Théodore Géricault was an influential painter and lithographer born in France. Credited as one of the founders of the artistic Romantic movement alongside Eugéne Delacroix, he was perceived as passionate and bold as his works. Apart from being known as an avid horseman and a sharp dresser, here are the following facts:
1. He did not always want to be a painter.
- Géricault was forced by his father to take up painting in Paris, despite his wishes to enter the monastery.
- Though he was under the tutelage of popular Neoclassical painters, he was mostly self-taught and spent three years copying in the Louvre.
2. Géricault had a great love for horses and riding.
- His first teacher in painting was primarily a horse painter.
- Géricault died at the young age of 32 due to successive riding accidents and neglect of his own health.
3. His choice of subject matter pioneered Romanticism in art.
- Instead of classical themes and historical events, Géricault focused on present topics, such as horse races, politics, and mental illness.
- His paintings emphasize on the individual and emotional rawness, further highlighting the Romantic themes of man’s self-realization and his role in nature.
4. Géricault’s painting technique also focuses on individuality.
- He gave each part of his paintings the appearance of being its own miniature composition. Instead of sketching and painting the composition as a whole, he would fully complete each element before working on the next part of the canvas.
- To further emphasize individual immediacy, Géricault painted in precise, fluid strokes using small brushes, allowing only little room for correction.
5. He went to great lengths to create his masterpiece, “The Raft of the Medusa,” a painting based on the Medusa shipwreck.
- Géricault used real corpses as his reference for the dead bodies lying on the raft.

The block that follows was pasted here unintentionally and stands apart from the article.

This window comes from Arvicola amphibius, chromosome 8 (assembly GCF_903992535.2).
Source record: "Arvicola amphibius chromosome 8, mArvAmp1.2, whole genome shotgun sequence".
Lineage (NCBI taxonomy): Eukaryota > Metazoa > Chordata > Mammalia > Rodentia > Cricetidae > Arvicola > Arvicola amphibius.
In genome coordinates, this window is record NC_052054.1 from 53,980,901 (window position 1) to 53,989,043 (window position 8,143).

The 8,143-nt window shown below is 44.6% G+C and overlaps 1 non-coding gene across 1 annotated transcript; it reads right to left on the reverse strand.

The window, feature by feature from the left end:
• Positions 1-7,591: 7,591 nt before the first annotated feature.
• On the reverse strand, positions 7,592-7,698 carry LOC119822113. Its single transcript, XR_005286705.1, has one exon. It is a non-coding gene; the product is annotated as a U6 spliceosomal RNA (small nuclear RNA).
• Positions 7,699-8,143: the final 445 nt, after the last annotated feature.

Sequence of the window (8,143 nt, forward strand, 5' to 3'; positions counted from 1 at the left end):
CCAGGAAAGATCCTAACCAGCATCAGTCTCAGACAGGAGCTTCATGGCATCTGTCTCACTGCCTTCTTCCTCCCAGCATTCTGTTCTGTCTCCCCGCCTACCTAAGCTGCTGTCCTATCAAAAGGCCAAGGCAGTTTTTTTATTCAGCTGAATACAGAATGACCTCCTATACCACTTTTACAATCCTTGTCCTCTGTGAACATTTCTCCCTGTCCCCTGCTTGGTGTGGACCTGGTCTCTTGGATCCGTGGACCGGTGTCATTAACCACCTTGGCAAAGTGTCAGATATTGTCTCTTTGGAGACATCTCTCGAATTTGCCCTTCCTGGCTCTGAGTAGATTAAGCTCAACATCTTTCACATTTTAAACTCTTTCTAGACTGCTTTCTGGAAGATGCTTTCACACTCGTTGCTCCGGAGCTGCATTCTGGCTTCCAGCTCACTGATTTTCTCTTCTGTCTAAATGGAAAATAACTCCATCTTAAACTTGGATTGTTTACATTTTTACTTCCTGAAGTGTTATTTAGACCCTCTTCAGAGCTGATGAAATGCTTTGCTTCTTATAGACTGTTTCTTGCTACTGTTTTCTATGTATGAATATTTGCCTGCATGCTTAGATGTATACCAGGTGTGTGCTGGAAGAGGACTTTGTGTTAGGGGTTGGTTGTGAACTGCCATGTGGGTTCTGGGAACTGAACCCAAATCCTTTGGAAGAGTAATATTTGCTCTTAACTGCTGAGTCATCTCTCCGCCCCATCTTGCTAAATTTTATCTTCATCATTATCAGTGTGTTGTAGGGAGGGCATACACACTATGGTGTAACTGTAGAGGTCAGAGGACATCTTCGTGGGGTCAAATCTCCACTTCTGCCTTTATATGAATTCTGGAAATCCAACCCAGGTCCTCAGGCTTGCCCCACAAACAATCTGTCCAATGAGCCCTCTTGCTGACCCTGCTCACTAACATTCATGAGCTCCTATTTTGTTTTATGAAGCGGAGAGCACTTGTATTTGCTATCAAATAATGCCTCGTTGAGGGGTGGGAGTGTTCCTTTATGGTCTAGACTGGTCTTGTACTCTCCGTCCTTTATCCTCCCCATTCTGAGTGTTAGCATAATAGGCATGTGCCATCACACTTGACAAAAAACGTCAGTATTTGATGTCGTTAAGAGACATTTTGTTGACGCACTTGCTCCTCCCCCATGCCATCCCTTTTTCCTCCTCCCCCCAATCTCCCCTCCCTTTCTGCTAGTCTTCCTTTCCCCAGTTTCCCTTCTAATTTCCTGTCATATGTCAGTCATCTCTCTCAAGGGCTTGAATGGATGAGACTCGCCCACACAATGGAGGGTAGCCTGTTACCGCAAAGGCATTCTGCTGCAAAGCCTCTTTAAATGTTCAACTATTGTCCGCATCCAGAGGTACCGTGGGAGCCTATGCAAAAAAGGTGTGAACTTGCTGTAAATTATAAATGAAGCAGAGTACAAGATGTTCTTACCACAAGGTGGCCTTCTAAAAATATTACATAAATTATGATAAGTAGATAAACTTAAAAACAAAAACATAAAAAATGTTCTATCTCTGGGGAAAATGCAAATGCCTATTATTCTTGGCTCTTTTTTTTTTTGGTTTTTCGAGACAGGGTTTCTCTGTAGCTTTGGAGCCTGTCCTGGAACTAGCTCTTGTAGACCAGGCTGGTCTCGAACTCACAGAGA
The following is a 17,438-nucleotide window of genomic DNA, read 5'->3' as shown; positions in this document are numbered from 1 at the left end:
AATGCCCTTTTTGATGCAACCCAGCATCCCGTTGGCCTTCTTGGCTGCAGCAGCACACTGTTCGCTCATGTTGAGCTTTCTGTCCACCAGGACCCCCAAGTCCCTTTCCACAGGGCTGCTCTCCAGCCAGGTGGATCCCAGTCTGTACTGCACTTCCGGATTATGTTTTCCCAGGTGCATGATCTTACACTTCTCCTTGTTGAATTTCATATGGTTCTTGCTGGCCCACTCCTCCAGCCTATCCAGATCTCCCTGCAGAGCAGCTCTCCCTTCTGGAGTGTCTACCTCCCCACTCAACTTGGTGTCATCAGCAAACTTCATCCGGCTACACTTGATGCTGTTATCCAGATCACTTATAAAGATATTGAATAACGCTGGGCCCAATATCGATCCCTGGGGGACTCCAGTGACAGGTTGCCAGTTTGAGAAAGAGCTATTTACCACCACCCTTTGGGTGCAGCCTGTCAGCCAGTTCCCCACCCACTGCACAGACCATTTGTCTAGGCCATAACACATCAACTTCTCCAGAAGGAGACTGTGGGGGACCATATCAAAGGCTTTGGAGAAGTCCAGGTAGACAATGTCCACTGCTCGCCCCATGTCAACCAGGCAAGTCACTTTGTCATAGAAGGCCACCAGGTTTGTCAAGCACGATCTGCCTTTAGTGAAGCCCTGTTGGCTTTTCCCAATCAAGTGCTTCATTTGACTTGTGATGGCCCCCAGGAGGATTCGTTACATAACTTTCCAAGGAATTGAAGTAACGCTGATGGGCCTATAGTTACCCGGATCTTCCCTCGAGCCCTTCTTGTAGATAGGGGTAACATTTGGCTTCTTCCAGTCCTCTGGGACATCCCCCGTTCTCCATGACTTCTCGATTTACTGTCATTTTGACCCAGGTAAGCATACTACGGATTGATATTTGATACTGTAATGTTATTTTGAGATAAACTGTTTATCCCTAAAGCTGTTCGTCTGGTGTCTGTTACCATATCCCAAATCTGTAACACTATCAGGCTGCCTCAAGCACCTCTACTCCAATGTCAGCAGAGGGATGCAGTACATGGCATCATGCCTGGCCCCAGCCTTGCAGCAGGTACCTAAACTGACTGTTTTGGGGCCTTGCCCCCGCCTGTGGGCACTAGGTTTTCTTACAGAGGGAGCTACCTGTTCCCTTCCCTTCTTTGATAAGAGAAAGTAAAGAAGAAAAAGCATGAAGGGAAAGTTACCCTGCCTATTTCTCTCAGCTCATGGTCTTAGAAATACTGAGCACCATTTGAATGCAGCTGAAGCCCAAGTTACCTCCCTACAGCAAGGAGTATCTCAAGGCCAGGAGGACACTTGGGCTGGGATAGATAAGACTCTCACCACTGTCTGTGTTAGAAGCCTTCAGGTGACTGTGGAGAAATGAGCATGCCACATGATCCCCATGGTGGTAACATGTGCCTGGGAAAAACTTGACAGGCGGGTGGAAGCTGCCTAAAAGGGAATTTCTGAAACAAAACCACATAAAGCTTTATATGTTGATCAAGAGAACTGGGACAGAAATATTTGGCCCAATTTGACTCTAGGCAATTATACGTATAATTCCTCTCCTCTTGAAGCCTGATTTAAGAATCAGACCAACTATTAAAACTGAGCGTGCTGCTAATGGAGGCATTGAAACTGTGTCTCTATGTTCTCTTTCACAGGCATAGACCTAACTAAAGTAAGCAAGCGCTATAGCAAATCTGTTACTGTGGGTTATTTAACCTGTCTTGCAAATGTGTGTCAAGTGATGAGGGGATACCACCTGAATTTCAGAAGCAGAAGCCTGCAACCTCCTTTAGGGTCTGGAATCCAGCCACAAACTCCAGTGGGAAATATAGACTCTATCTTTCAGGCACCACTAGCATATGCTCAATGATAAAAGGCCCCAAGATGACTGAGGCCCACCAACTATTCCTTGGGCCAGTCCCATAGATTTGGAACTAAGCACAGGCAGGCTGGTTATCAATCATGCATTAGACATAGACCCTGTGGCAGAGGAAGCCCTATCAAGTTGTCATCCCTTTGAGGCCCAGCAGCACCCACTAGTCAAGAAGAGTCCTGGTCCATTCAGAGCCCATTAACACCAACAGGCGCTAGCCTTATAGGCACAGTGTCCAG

- He shaved his head to force himself to remain in his studio as he worked.
6. Géricault received differing reactions across the English channel.
- He faced heavy criticism from the French government for his macabre depiction of the shipwreck and its scandalous political implications.
- Géricault was warmly received in England where 40,000 people paid to view “The Raft of Medusa,” sealing his success as a painter.
7. He was one of the first artists to use lithography.
- Géricault was partly inspired by genre paintings and produced a series of 13 plates on the life of the English working class.
- In “The Epsom Derby,” he gave the impression of movement and speed by depicting horses fully stretched in gallop. This style wasn’t seen again until around 50 years later.
8. Géricault painted a portrait series of asylum inmates.
- He produced 10 paintings, each depicting a psychotic condition such as monomania, kleptomania, and delusion.
- His paintings were the first in art history to treat insanity as an illness instead of something humorous.
Despite his early death, Géricault’s life has been one of innovation and change. His works of raw empathy and emotional brutality have earned him a lasting legacy and made homes in many of the best art museums around the world.